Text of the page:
For some specific examples, DeMarree, Wheeler, & Petty (2005) found that participants primed with the African American stereotype showed greater aggressive tendencies on an implicit measure of aggression (consistent with Bargh et al. 1996 Study 3 in which the primes were subliminally presented African-American faces), and that those primed with the university-professor stereotype engaged in more effortful, deliberate thought (consistent with that stereotype) about an advertisement compared to participants primed with the supermodel stereotype.
DeMarree et al. extended the basic stereotype-behavior effect in their demonstration that low self-monitors show these priming effects more strongly than high self monitors. Low self monitors are characterized by a stronger influence of internal states such as attitudes and beliefs on their overt behavior, compared to high self monitors whose behavior is characterized by stronger influences of external situational influences such as social norms (ie, what other people are doing; see Snyder, 1974).
DeMarree, K. G., Wheeler, S. C., & Petty, R. E. (2005). Priming a new identity: Effects of non-self stereotype primes and self-monitoring on the self-concept. Journal of Personality and Social Psychology, 89, 657-671.
Snyder, M. (1974). Self-monitoring of expressive behavior. Journal of Personality and Social Psychology, 30, 526–37.
As noted above, the elderly-priming (walking slow) effect was itself replicated and extended by Hull et al. (2002) and Cesario, Plaks, & Higgins (2006). The extensions were to show that the effect mainly occurred for those high in self consciousness and who liked the elderly. Putting these findings together with those of DeMarree, Wheeler, and Petty (2005) who show stereotype-to-behavior effects mainly for low self monitors, a general pattern emerges. The behavior of high self conscious individuals and low self monitors (who, despite the label, are more influenced by internal than external factors in their behaviors) is more affected by internal states (such as stereotype activation) than is the behavior of other people. The key moderator of stereotype-to-behavior effects -- that is, when a researcher will be more versus less likely to obtain them -- thus seems to be an internal focus of attention or a chronic tendency to use internal states as guides as to how to act. To fit the Cesario et al. 2006 finding here, that the opposite effect (walking faster) occurs for individuals who do not like the elderly, people do have the general tendency to show the opposite of their usual tendencies towards people and groups they do not like, for example, the work of Chartrand and colleagues on imitation tendencies shows that while we normally unconsciously imitate others, we do not imitate those we do not like.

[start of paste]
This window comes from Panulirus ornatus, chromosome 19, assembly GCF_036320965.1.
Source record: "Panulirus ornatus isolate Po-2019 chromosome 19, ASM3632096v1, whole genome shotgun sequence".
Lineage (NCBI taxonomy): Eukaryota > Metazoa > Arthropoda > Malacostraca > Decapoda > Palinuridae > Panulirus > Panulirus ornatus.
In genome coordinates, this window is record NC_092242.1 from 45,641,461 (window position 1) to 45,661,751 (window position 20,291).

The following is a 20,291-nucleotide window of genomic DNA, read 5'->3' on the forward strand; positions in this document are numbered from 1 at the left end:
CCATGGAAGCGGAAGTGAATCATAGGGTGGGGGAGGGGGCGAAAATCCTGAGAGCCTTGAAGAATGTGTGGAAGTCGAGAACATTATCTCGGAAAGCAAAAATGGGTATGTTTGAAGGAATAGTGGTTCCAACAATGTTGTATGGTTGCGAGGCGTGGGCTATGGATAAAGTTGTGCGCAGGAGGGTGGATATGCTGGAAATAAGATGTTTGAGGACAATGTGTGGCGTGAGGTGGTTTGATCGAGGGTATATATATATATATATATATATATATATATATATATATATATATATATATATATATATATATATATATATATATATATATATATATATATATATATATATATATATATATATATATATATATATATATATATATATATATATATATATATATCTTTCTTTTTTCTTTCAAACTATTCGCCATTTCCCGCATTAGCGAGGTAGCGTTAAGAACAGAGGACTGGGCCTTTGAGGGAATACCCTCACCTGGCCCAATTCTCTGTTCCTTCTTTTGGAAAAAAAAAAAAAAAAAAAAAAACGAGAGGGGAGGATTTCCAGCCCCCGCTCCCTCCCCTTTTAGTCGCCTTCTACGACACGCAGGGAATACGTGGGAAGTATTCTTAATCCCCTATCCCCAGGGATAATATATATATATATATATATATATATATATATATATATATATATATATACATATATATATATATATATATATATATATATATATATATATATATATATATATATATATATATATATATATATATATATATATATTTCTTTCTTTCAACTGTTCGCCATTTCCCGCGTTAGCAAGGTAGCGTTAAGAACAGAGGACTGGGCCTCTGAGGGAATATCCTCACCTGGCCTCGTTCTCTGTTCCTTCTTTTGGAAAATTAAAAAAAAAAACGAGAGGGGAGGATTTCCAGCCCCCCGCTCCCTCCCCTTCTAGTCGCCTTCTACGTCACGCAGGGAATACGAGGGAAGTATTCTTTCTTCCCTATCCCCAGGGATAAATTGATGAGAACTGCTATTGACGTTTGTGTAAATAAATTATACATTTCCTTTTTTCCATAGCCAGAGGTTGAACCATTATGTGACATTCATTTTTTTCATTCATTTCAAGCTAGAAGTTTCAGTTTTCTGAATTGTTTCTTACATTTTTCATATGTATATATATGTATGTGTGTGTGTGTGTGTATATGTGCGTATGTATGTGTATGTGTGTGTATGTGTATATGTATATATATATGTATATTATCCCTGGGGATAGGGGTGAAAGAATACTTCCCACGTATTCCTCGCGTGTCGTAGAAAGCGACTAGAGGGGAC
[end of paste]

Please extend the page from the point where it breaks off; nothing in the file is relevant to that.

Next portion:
To conclude, contrary to the views expressed in the Science News article and elsewhere in the media lately, priming effects -- on social behavior as well as judgments -- are quite real and replicate just fine, thank you. They can be produced through a variety of methods, and influence important as well as mundane real world behaviors and judgments. They have become a standard tool in which to ascertain implicit beliefs that are then shown also to predict actual behavior, across hundreds of published research studies in peer-reviewed journals, from dozens of different laboratories and many different research teams. Research has now moved on from the demonstration and replication of priming effects on social judgment and behavior to research on the mechanisms underlying the effects and the moderators, constraints, and limitations of those effects.